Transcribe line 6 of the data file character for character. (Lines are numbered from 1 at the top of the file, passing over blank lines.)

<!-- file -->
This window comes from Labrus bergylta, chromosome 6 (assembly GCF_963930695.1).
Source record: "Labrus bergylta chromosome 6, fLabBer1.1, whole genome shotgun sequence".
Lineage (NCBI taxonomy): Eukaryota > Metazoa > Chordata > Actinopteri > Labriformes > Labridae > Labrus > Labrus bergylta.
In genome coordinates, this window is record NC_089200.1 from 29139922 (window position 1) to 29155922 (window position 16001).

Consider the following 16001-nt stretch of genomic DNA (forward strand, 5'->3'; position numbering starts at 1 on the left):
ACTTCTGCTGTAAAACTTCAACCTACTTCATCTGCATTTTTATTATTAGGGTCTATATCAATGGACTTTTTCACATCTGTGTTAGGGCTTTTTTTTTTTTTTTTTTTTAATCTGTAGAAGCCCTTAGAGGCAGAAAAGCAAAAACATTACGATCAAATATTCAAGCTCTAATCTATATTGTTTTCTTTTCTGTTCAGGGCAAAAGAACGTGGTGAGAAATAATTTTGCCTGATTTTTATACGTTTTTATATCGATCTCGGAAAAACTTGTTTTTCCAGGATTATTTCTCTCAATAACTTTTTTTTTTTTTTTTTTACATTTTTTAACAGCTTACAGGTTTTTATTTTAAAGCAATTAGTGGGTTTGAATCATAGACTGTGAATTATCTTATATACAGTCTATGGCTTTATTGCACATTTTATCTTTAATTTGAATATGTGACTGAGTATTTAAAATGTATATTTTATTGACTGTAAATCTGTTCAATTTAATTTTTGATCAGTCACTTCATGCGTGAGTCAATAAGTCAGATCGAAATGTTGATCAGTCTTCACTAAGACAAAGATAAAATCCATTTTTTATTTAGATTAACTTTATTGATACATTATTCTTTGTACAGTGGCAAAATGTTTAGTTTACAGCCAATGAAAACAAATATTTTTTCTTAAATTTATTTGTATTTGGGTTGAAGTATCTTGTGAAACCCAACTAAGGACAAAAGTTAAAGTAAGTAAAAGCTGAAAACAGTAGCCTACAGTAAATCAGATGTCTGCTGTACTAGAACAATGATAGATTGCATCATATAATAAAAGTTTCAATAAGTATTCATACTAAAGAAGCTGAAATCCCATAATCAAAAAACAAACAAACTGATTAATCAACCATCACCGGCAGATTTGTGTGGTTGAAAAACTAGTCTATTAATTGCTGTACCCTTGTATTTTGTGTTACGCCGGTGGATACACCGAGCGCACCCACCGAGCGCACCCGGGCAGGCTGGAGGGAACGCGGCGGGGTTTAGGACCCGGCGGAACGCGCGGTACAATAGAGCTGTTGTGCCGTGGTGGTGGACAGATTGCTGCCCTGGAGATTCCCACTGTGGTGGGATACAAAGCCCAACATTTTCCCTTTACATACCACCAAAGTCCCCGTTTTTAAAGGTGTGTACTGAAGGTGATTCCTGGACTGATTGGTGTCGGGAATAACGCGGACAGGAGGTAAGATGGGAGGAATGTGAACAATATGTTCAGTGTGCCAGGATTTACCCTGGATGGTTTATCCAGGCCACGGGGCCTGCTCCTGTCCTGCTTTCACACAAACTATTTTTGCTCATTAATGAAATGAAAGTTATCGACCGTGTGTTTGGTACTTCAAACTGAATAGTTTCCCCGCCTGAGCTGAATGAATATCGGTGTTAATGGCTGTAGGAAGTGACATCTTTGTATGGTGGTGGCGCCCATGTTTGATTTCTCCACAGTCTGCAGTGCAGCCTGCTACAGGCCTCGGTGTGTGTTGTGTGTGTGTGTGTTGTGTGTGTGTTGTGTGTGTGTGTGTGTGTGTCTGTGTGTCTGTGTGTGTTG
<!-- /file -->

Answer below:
ACTTCTGCTGTAAAACTTCAACCTACTTCATCTGCATTTTTATTATTAGGGTCTATATCAATGGACTTTTTCACATCTGTGTTAGGGCTTTTTTTTTTTTTTTTTTTTAATCTGTAGAAGCCCTTAGAGGCAGAAAAGCAAAAACATTACGATCAAATATTCAAGCTCTAATCTATATTGTTTTCTTTTCTGTTCAGGGCAAAAGAACGTGGTGAGAAATAATTTTGCCTGATTTTTATACGTTTTTATATCGATCTCGGAAAAACTTGTTTTTCCAGGATTATTTCTCTCAATAACTTTTTTTTTTTTTTTTTTACATTTTTTAACAGCTTACAGGTTTTTATTTTAAAGCAATTAGTGGGTTTGAATCATAGACTGTGAATTATCTTATATACAGTCTATGGCTTTATTGCACATTTTATCTTTAATTTGAATATGTGACTGAGTATTTAAAATGTATATTTTATTGACTGTAAATCTGTTCAATTTAATTTTTGATCAGTCACTTCATGCGTGAGTCAATAAGTCAGATCGAAATGTTGATCAGTCTTCACTAAGACAAAGATAAAATCCATTTTTTATTTAGATTAACTTTATTGATACATTATTCTTTGTACAGTGGCAAAATGTTTAGTTTACAGCCAATGAAAACAAATATTTTTTCTTAAATTTATTTGTATTTGGGTTGAAGTATCTTGTGAAACCCAACTAAGGACAAAAGTTAAAGTAAGTAAAAGCTGAAAACAGTAGCCTACAGTAAATCAGATGTCTGCTGTACTAGAACAATGATAGATTGCATCATATAATAAAAGTTTCAATAAGTATTCATACTAAAGAAGCTGAAATCCCATAATCAAAAAACAAACAAACTGATTAATCAACCATCACCGGCAGATTTGTGTGGTTGAAAAACTAGTCTATTAATTGCTGTACCCTTGTATTTTGTGTTACGCCGGTGGATACACCGAGCGCACCCACCGAGCGCACCCGGGCAGGCTGGAGGGAACGCGGCGGGGTTTAGGACCCGGCGGAACGCGCGGTACAATAGAGCTGTTGTGCCGTGGTGGTGGACAGATTGCTGCCCTGGAGATTCCCACTGTGGTGGGATACAAAGCCCAACATTTTCCCTTTACATACCACCAAAGTCCCCGTTTTTAAAGGTGTGTACTGAAGGTGATTCCTGGACTGATTGGTGTCGGGAATAACGCGGACAGGAGGTAAGATGGGAGGAATGTGAACAATATGTTCAGTGTGCCAGGATTTACCCTGGATGGTTTATCCAGGCCACGGGGCCTGCTCCTGTCCTGCTTTCACACAAACTATTTTTGCTCATTAATGAAATGAAAGTTATCGACCGTGTGTTTGGTACTTCAAACTGAATAGTTTCCCCGCCTGAGCTGAATGAATATCGGTGTTAATGGCTGTAGGAAGTGACATCTTTGTATGGTGGTGGCGCCCATGTTTGATTTCTCCACAGTCTGCAGTGCAGCCTGCTACAGGCCTCGGTGTGTGTTGTGTGTGTGTGTGTTGTGTGTGTGTTGTGTGTGTGTGTGTGTGTGTCTGTGTGTCTGTGTGTGTTG